Remember watching football player Joe Montana throw a touchdown pass or gymnast Mary-Lou Retton score a perfect 10, and then dreaming of growing up to be like them? Don’t feel too bad about not making it – a fraction of a percent of the populace will ever play sports at a world-class level. But even if your dreams of becoming the next LeBron James or Kerri Walsh never panned out, a career in sports is still attainable.
Money invested in all levels of sport totaled in the billions last year, and shows no signs of slowing down.
A wide range of career opportunities exist in the sporting world, covering a diverse spectrum of disciplines. Some are front-and-center in the public eye, such as broadcasters. Statisticians have long been a part of the athletic world, but in recent years have gained public prominence. Credit books like The Bill James Historical Abstract and Moneyball, the latter of which was adapted into a popular film.
There also are many less recognized professionals working out of the spotlight who find very rewarding and challenging opportunities in sports professions, such photojournalists, public relations experts and advertising account executives. In fact, advertising and sports have long been locked in a mutually beneficial relationship.
Billions in advertising dollars have helped make sporting events the most lucrative content on television and online. AdWeek reports NBC made $268.8 million in advertising revenue from its broadcast of last year's Super Bowl, and experts estimate that CBS will eclipse that this year.
Helping to manage such a monumental event as a Super Bowl, World Series, Final Four and other, smaller sports gatherings, requires especially skilled individuals, and that’s where event coordinators enter in. Their jobs often are unrecognized, but they're crucial to the successful production of sports events.
Sport psychology is another field that is often overlooked when considering a career in the industry. An athlete breaks into a sport with years of practice. Likewise, sports psychologists require the right amount training to succeed. Dr. Roland Carlstedt is a licensed clinical and applied psychologist in New York, and chairman of the American Board of Sport Psychology (ABSP).
His organization works to ensure the services offered to athletes seeking help with stress, focus or whatever mental health issues they face, to help them with professional insight. That may seem like a given, but it’s a field that Carlstedt says has problems with self-appointed “gurus” lacking proper psychology backgrounds.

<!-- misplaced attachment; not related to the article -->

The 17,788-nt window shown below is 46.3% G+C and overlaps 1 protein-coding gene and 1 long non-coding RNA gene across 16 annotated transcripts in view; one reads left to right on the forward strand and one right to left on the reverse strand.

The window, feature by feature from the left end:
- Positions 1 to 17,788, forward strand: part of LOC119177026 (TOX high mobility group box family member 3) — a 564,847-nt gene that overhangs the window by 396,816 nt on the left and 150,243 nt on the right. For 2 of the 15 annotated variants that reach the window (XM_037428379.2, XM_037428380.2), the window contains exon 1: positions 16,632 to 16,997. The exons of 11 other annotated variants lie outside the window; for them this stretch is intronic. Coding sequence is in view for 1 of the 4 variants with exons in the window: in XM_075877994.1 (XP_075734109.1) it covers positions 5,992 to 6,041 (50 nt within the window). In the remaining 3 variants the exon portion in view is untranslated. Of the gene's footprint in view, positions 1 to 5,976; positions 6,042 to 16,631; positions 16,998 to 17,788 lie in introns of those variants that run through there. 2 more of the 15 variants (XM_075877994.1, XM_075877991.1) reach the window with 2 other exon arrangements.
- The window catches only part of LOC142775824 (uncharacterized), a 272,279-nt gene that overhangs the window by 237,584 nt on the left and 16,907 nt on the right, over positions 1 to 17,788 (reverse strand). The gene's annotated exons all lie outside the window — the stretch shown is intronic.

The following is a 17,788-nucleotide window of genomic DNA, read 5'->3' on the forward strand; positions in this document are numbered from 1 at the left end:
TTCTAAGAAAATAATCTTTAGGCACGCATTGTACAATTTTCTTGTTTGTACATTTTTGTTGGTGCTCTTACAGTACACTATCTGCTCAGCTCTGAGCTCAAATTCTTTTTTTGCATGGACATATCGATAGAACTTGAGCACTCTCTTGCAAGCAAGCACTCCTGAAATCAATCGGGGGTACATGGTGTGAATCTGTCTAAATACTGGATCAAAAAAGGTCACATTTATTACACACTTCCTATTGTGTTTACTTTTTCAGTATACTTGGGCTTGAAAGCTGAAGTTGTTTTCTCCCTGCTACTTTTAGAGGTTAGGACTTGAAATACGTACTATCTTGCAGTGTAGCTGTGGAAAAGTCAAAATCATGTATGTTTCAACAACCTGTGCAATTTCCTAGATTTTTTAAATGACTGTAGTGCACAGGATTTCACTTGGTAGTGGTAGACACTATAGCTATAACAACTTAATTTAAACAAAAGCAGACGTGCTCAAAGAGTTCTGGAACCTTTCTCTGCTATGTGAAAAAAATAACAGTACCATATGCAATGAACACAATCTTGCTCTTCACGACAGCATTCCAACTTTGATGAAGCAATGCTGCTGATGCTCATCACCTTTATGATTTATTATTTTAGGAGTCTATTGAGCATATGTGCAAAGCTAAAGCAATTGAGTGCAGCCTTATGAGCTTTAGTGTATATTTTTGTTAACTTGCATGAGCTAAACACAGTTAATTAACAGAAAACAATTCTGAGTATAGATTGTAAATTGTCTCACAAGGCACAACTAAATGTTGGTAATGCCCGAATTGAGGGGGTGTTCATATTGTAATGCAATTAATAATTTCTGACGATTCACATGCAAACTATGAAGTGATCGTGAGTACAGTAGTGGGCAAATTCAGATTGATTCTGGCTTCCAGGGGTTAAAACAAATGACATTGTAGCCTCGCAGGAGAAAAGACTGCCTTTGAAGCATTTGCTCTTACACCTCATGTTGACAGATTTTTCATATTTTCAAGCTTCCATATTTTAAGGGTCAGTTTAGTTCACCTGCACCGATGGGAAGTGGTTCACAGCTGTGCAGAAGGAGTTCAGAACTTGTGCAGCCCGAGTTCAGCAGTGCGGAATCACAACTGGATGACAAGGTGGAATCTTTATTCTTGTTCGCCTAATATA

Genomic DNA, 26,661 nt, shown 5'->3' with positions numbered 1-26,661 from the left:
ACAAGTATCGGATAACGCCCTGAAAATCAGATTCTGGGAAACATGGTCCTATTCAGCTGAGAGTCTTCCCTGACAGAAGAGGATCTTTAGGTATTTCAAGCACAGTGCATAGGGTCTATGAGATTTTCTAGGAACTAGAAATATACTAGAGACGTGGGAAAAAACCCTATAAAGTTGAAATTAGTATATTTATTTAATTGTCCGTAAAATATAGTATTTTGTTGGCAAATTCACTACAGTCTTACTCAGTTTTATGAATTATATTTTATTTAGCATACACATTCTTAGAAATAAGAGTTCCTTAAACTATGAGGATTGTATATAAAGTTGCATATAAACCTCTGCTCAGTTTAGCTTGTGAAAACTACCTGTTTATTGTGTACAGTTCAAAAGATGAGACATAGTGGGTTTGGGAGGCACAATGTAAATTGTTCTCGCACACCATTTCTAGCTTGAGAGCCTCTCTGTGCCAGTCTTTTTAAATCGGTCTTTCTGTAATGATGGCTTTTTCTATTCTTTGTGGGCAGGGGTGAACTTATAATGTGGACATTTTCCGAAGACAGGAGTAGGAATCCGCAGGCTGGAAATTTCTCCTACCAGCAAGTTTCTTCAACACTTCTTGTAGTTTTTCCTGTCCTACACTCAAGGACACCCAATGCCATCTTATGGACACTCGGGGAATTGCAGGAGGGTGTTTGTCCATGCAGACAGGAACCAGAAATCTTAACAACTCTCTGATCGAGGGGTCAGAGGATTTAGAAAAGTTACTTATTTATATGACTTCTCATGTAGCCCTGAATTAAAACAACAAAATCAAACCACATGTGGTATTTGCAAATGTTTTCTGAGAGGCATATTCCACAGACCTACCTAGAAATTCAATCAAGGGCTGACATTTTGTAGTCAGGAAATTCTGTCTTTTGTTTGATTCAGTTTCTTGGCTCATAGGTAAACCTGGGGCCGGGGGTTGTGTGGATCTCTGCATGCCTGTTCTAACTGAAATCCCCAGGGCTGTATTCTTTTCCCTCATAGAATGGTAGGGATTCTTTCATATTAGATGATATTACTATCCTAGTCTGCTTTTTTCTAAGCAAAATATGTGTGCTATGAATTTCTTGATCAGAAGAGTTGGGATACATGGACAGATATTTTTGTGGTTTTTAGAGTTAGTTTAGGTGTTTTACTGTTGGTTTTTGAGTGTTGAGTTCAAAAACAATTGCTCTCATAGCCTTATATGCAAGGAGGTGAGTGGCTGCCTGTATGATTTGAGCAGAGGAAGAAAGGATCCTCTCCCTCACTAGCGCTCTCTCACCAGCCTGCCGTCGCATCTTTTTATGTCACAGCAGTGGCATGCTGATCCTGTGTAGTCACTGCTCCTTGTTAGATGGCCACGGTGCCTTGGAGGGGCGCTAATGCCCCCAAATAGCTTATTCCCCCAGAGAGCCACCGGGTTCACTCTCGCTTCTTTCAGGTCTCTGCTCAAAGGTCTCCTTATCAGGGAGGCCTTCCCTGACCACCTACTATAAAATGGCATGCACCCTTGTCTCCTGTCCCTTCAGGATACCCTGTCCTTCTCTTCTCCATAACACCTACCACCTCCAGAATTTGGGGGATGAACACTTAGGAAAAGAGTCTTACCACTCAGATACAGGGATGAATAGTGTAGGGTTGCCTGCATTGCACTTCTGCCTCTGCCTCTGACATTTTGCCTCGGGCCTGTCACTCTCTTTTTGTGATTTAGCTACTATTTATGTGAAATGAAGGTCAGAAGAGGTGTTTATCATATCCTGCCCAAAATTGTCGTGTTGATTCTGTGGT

“It’s not like you can just jump into the field at the Bachelor’s level or with no degree, which goes on,” he says. “There’s a misconception that if you’re a former athlete, you know what it feels like to be under pressure and can relate to what athletes go through, and therefore you’re capable of practicing sport psychology. But that’s only true on a superficial level."
The ABSP has worked to address scope-of-practice law violations in the sport psychology field -- which Carlstedt said can reach Class 3 misdemeanor status -- and in preparing students aiming to enter sport psychology with best practices.
The board offers an outreach fellowship program, now in its eighth year, designed to help aspiring sport psychologists “gain full exposure to the protocol validated for evaluating and assessing athletes, and eventually looking into the efficacy of mental training.”
Such programs set a foundation to excel in the field, and also dispel myths about what the career entails.
“There’s a pervasive belief that… going to see a sport psychologist means that everything is going to be remedied,” Carlstedt says. “It’s much more complex than it’s made out to be.”
For someone interested in becoming a sport psychologist, the best route is a Master’s degree or a doctorate, Carlstedt says. “At the Masters level, make sure it’s licensable at some level. The ultimate credential is to be a licensed psychologist who gets board certified.” Using the CareerCast.com/Jobs Rated methodology, here are 10 career options in sports:
Even the most talented athletes need a capable leader, which is the role of the coach. Athletes in team and individual sports have coaches, and those at the highest level are sometimes as recognizable as their pupils.
The profession ranges from those at the pinnacle, paid in the millions, to part-timers. Many high school coaches, for example, are also teachers. Others still are volunteers at the youth sports level.